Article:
Disclaimer: My name is listed as a playtester in the book, but in fact I only provided some observations about a previous draft. I must say, however, that I am very biased, as I a was excited about this project right from the beginning.
Other Worlds (OW) is a very well done conflict-based generic game. Player characters are made up of abstract abilities grouped into Cultural and Professional templates to which other abilities reflecting the character's specific individuality are added. Depending on the genre, characters can also have one or more Trademark templates which include special powers, magic, abilities reflecting the characteristics of sci-fi or fantasy races, special equipment (like having a super-spy car or a tricked-out Corellian tramp freighter), etc. Each ability gets an specific rating based on the power level of the game and can be used both as the base ability in a given conflict or as a supporting ability, increasing the base ability's rating. Anything can be an ability, and any ability can be used in a specific conflict: personality traits or quirks, professional skills, relationships, whatever.
Rolls are made using percentile dice in a very abstract resolution system which can be easily adapted to the flavour and tone of most any settings, with the possibility of using a more detailed resolution method for specially important or exciting conflicts. Consequences translate into new abilities which can help or hamper the character in further conflicts. Spotlight Points can be also used to modifiy the result of a roll.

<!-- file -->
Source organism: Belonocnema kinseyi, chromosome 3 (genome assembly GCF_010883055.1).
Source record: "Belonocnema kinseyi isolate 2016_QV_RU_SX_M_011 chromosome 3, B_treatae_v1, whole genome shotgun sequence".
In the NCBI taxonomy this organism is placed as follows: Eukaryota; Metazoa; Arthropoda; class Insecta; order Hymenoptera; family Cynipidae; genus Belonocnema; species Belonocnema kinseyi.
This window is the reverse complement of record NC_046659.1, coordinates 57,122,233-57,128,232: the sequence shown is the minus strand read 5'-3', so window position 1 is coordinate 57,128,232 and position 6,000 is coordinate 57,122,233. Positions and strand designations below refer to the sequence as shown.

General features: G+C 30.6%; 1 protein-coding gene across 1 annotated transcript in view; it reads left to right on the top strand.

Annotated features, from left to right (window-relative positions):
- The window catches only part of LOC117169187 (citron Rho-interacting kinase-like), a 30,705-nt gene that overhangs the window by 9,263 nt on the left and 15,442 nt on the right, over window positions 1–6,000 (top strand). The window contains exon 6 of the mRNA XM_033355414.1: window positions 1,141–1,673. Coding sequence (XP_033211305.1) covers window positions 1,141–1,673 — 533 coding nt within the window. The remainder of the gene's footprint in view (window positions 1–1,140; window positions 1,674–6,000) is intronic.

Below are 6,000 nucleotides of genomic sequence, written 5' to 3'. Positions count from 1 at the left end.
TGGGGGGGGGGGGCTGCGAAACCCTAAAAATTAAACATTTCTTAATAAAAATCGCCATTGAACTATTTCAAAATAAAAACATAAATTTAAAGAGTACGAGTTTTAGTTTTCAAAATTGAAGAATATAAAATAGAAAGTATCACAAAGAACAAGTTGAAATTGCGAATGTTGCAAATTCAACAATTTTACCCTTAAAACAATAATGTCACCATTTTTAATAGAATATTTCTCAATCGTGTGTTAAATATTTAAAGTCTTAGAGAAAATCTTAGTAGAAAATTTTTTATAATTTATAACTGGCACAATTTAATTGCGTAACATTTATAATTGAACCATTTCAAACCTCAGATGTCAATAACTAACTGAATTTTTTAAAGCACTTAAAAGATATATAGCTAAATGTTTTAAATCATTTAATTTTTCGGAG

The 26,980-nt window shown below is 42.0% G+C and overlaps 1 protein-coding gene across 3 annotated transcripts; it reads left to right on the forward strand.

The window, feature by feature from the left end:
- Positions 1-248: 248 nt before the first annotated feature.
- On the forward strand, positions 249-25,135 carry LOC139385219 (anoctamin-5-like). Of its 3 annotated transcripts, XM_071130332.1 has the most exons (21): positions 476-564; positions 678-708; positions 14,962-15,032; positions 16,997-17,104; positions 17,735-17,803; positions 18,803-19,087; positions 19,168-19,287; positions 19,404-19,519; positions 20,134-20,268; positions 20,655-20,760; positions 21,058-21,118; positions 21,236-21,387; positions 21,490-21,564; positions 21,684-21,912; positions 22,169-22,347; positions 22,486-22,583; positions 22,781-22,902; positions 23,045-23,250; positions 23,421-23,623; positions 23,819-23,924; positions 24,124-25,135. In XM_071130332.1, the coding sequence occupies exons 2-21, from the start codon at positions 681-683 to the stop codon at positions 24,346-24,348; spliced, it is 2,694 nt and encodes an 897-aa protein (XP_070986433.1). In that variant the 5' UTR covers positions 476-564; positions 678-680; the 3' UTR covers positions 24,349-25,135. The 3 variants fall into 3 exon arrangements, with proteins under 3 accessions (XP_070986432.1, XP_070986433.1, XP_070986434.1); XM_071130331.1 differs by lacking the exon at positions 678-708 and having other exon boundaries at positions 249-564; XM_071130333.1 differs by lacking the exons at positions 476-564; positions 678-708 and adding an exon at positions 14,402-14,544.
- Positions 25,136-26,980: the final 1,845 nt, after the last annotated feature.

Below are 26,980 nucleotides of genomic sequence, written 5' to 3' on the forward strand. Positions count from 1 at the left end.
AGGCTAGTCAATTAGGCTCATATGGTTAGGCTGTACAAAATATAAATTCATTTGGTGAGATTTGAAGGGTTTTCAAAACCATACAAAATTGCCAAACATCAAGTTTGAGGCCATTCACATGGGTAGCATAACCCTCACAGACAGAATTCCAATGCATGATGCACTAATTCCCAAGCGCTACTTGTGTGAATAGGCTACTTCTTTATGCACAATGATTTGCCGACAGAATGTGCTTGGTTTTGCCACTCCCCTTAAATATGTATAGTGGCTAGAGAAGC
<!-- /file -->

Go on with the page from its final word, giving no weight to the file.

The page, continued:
Even though you can easily use OW to play in a stablished setting, one of its main strengths lays in the setting creation chapter. In OW, the group as whole creates the setting in which they want to play. It is basically a group brainstorming exercise in which genre, tone, setting details and main NPCs are created by the group. The rules also facilitate adding further detail to your gameworld as the game develops. Even if you have no interest at all in brainstorming a new setting with your players, you can easily use this chapter as a guideline for quickly creating a playable gameworld on your own. There is also an excellent chapter on customizing OW and adapting any setting, and a few short genre snapshots for sci-fi, superheroes, fantasy, pirates and wild west games.
The quality of writing is excellent and a generous amount of advice for playing the game can be found throughout the book, covering all you need to take into account to play OW. All this is wrapped in a simple but very professional and attractive layout by none other than Evil Hat's Fred Hicks, with a good number of eye-catching art pieces by Storn Cook.
[5 of 5 Stars!]